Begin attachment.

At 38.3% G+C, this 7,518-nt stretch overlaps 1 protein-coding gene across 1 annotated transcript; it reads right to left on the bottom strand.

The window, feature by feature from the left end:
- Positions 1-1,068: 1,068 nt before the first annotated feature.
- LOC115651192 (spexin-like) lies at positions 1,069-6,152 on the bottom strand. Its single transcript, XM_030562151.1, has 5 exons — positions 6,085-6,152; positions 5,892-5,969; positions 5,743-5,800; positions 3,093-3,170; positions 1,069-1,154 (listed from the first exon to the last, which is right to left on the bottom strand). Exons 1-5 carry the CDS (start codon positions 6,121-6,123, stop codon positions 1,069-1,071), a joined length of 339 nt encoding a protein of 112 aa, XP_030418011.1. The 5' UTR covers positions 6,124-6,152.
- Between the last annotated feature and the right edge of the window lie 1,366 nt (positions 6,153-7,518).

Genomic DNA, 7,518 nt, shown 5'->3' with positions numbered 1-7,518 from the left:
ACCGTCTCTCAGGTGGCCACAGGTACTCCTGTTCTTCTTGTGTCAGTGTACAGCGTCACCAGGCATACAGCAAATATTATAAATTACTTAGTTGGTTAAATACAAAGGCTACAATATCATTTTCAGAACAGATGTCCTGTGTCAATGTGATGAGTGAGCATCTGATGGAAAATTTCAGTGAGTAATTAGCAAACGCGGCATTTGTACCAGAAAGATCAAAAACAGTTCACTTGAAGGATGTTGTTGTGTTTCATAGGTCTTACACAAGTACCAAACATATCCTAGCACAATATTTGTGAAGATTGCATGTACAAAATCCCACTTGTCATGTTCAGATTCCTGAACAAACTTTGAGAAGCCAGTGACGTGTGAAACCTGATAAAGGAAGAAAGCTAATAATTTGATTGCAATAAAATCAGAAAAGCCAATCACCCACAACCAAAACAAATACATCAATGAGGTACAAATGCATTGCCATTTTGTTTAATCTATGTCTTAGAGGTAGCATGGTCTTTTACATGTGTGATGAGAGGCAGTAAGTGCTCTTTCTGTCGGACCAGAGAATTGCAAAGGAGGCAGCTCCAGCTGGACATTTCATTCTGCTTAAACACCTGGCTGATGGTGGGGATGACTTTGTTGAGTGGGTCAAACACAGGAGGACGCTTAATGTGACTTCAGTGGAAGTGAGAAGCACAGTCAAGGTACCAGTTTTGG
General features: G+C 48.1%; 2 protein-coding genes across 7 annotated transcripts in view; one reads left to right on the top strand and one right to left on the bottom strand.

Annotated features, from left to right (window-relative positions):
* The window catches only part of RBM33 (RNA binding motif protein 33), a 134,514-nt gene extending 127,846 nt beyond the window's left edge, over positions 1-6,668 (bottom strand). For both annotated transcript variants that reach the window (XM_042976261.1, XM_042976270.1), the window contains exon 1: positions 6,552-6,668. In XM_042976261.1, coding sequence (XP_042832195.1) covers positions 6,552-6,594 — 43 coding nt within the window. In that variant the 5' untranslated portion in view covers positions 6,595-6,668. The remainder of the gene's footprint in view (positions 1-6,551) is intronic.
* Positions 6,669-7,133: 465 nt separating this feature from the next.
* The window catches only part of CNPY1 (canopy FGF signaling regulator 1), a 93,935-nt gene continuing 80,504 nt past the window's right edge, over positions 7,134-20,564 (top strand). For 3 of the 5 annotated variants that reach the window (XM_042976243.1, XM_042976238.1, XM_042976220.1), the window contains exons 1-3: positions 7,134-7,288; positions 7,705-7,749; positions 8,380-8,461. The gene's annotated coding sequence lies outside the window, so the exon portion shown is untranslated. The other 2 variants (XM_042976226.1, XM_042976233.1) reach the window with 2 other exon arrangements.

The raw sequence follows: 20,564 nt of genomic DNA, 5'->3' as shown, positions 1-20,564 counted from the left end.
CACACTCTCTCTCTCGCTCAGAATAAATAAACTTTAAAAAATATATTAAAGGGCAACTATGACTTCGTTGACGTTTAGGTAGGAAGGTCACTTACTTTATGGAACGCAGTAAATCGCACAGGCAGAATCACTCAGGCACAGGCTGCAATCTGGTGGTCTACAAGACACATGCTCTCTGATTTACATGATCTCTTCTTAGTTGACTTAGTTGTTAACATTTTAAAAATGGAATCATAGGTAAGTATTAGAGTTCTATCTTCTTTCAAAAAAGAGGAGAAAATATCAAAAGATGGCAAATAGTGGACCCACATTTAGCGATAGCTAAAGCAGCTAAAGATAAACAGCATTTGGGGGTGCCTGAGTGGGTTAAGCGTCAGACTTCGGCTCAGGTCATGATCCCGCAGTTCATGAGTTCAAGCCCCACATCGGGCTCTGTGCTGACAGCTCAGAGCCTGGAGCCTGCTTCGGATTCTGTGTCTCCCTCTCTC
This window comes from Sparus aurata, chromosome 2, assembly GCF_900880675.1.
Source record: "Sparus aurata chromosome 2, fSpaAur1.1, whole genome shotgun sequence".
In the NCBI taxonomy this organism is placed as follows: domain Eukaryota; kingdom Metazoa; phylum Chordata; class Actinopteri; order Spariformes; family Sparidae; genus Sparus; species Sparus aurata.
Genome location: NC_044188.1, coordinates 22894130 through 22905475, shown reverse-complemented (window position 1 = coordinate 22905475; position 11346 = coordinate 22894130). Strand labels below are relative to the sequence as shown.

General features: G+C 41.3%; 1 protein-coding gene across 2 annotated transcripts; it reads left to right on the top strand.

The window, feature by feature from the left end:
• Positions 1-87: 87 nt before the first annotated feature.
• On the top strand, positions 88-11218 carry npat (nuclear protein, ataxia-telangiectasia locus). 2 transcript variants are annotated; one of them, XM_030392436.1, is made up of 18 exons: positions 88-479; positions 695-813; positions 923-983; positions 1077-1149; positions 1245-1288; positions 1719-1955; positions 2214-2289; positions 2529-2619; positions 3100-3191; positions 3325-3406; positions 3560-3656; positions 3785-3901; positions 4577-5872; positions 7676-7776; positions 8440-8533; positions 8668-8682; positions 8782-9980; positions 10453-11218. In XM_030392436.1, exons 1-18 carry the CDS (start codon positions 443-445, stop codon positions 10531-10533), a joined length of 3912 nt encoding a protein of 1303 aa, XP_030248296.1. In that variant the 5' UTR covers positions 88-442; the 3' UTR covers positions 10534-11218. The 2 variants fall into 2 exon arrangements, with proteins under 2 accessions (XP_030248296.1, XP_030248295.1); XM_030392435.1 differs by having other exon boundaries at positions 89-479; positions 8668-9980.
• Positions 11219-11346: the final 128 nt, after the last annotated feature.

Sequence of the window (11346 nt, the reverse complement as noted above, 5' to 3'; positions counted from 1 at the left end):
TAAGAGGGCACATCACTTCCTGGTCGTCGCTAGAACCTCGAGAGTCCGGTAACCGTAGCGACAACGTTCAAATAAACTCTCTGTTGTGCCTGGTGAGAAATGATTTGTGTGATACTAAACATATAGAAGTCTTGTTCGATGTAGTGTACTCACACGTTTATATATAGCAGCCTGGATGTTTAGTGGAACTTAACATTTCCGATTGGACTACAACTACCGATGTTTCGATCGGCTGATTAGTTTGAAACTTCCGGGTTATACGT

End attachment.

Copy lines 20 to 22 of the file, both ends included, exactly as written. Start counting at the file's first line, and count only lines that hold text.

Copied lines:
The window, feature by feature from the left end:
• Positions 1-87: 87 nt before the first annotated feature.
• On the top strand, positions 88-11218 carry npat (nuclear protein, ataxia-telangiectasia locus). 2 transcript variants are annotated; one of them, XM_030392436.1, is made up of 18 exons: positions 88-479; positions 695-813; positions 923-983; positions 1077-1149; positions 1245-1288; positions 1719-1955; positions 2214-2289; positions 2529-2619; positions 3100-3191; positions 3325-3406; positions 3560-3656; positions 3785-3901; positions 4577-5872; positions 7676-7776; positions 8440-8533; positions 8668-8682; positions 8782-9980; positions 10453-11218. In XM_030392436.1, exons 1-18 carry the CDS (start codon positions 443-445, stop codon positions 10531-10533), a joined length of 3912 nt encoding a protein of 1303 aa, XP_030248296.1. In that variant the 5' UTR covers positions 88-442; the 3' UTR covers positions 10534-11218. The 2 variants fall into 2 exon arrangements, with proteins under 2 accessions (XP_030248296.1, XP_030248295.1); XM_030392435.1 differs by having other exon boundaries at positions 89-479; positions 8668-9980.